In The Eitingons: A Twentieth-Century Story, Mary Kay Wilmers asks: Who were the Eitingons? And what part did they play in the secret dramas of the twentieth century?
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Leonid Eitingon was a KGB killer who dedicated his life to the Soviet regime. He was in China in the early 1920s, in Turkey in the late 1920s, in Spain during the Civil War, and, crucially, in Mexico when Trotsky was assassinated. ‘As long as I live,’ Stalin had said, ‘not a hair of his head shall be touched.’ It did not work out like that.
Max Eitingon was a psychoanalyst, a colleague, friend and protégé of Freud’s. He was rich, secretive and – through his friendship with a famous Russian singer – implicated in the abduction of a white Russian general in Paris in 1937.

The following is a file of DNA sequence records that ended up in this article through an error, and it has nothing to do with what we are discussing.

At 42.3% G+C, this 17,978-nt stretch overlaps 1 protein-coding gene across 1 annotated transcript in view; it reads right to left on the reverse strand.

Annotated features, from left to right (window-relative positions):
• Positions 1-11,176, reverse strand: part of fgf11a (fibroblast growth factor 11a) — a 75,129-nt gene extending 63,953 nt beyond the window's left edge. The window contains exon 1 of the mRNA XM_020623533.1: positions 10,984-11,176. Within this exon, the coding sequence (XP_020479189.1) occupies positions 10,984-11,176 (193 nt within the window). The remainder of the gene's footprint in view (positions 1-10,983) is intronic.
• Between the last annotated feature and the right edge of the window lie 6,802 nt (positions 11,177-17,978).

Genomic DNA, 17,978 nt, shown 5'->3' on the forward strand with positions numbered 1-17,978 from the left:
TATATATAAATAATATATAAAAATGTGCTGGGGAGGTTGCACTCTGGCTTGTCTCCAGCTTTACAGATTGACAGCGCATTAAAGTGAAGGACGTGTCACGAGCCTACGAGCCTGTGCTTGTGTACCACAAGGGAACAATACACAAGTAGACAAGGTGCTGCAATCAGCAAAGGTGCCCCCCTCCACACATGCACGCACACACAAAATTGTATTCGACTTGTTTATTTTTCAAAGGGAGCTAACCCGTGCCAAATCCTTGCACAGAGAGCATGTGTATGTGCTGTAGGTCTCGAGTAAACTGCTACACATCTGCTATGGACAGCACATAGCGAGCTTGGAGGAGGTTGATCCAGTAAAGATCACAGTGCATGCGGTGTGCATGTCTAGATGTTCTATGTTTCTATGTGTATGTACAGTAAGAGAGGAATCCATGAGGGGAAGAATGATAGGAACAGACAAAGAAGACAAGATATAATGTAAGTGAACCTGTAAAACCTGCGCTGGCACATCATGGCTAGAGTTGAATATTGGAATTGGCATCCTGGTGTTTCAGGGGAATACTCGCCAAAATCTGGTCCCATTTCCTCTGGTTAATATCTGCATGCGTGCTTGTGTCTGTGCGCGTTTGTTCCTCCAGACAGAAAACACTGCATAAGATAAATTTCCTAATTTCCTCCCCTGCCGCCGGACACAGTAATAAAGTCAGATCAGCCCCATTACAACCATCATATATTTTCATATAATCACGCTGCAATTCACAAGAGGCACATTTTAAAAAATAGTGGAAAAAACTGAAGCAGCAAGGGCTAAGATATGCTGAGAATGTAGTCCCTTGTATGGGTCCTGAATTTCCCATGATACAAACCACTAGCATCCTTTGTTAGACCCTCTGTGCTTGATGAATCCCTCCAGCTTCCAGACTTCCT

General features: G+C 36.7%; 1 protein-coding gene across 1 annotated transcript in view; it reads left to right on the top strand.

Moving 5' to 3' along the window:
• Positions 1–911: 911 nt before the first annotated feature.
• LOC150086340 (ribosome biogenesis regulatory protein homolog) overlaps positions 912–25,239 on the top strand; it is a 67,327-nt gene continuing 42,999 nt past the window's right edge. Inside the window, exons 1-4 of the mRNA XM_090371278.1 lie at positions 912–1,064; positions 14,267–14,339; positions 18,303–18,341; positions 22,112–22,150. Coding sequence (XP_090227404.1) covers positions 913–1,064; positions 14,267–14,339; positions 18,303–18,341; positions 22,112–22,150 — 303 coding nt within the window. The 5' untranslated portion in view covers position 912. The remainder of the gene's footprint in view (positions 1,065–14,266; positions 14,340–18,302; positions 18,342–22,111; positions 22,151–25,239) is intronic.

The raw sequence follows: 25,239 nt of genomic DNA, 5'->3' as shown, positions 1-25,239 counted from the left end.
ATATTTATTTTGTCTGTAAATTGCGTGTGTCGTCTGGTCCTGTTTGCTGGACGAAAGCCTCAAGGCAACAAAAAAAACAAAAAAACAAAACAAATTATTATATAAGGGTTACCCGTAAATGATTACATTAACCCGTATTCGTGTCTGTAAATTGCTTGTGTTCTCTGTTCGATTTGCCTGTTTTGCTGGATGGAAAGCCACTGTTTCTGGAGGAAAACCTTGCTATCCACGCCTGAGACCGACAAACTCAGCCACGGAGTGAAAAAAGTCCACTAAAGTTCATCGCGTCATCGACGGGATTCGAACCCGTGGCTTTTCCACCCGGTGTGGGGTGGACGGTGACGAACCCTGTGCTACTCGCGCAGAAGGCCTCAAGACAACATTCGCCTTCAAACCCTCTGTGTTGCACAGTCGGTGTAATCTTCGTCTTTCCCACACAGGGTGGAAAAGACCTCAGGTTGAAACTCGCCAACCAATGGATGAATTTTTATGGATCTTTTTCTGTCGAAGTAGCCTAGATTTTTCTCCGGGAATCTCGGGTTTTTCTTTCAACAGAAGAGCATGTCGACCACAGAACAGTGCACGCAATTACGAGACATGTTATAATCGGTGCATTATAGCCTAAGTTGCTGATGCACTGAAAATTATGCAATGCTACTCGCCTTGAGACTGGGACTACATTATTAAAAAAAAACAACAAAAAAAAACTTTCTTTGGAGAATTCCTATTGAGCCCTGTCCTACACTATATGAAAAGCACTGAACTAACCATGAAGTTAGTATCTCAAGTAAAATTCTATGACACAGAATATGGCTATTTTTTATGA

Motty Eitingon was a New York fur dealer whose connections with the Soviet Union made him the largest trader in the world. Imprisoned by the Bolsheviks, questioned by the FBI, was Motty everybody’s friend or everybody’s enemy?
Mary-Kay Wilmers began looking into aspects of her remarkable family twenty years ago. The result is a book of astonishing scope and thrilling originality which throws light into some of the darkest corners of the last century. At the centre of the story stands the author herself — ironic, precise, searching, and stylish – wondering not only about where she is from, but about what she’s entitled to know.
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